David Stewart of The Balvenie, the world’s longest-serving Malt Master, visited Sydney in July 2016 just days after being awarded an MBE from The Queen to recognise his service to the Scotch whisky industry. This article is part of the ‘Looking Back’ series.
Corinne Mossati: Looking back at your extensive career, is there one outstanding highlight or a singular memory of your whisky career that will always be special to you?
David Stewart MBE: I think back to 1993 when we developed the new range for The Balvenie and developed the DoubleWood. That was a defining moment for myself and The Balvenie, creating the first finishes and seeing how well the DoubleWood has done in the last 20 years, and the single barrel range. Also the Solera and what it has done for Glenfiddich. That was innovative at the time and produced a lovely tasting whisky. Probably these two would be the legacy I’d want to be remembered for.
You were recently awarded an MBE by Her Majesty The Queen. What did it mean to you to receive such an award?
I feel very proud. Never did I think that I would get an MBE. I met The Queen at Buckingham Palace on July 5th and received the medal. It was a day that I will always remember.
What is the most significant change in the whisky industry that you’ve experienced?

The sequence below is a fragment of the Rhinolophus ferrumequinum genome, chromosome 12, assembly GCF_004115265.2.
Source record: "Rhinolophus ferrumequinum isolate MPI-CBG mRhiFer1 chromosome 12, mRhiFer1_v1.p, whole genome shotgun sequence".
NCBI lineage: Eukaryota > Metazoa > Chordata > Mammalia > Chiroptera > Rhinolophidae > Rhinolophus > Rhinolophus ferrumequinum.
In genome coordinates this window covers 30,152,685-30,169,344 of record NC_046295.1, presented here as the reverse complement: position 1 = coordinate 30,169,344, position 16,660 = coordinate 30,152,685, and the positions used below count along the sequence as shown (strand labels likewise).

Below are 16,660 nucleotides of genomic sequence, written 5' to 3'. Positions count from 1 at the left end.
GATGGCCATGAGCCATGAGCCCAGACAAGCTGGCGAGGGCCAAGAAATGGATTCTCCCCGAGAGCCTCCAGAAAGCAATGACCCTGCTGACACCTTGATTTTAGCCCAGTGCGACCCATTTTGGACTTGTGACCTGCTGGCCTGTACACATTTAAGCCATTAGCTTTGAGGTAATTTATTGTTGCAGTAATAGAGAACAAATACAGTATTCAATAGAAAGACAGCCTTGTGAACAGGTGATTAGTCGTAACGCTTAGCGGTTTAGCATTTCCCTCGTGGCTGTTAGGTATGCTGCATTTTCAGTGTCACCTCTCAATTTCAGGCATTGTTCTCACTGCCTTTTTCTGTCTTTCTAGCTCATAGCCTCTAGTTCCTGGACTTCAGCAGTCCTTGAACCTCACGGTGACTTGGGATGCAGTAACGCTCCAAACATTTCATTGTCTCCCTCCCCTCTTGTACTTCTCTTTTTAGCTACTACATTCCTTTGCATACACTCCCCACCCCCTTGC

In the last 50 years, there’s been a lot of change. Single malt has developed over the years and every company is focussing heavily on single malt. Also the demand from consumers to be educated is another change. They want to know much more about the single malt or the blended whiskies that they’re drinking, and all the differences between the various whiskies. The knowledge and education we now give to consumers, we didn’t have that 20-25 years ago.
A lot of the whisky industry is much bigger now, company numbers have grown, and major brands are all handling different whiskies. What we see for the future of the Scotch whisky industry is because of the variety.
With new world whiskies, NAS and various cask finishes, what do you predict to be the next big innovation in whisky?
We have done so much within the regulations and what we are allowed to do with age, finishes, NAS, single barrels, chill filtration and all of these. Scotch whisky is so traditional and we have restrictions. We can’t add honey, flavourings, anything to change the flavour, to make it sweeter, drier, peatier and so on – we’re not allowed to do these things. We’ve pushed the boundaries as much as we can within the strict limitations of what defines Scotch whisky. We pushed pushed wood, time, single barrels, cask strength, small batch, single grain, blended grain. It may be equal finishing or equal non age or equal age, it’s difficult to say what just might be the next big thing.
“David Stewart on The Balvenie” is part of the ‘Looking Back’ series which takes a historical lens to key industry personalities. The article is based on an interview originally published on our sister website Gourmantic on July 28, 2016.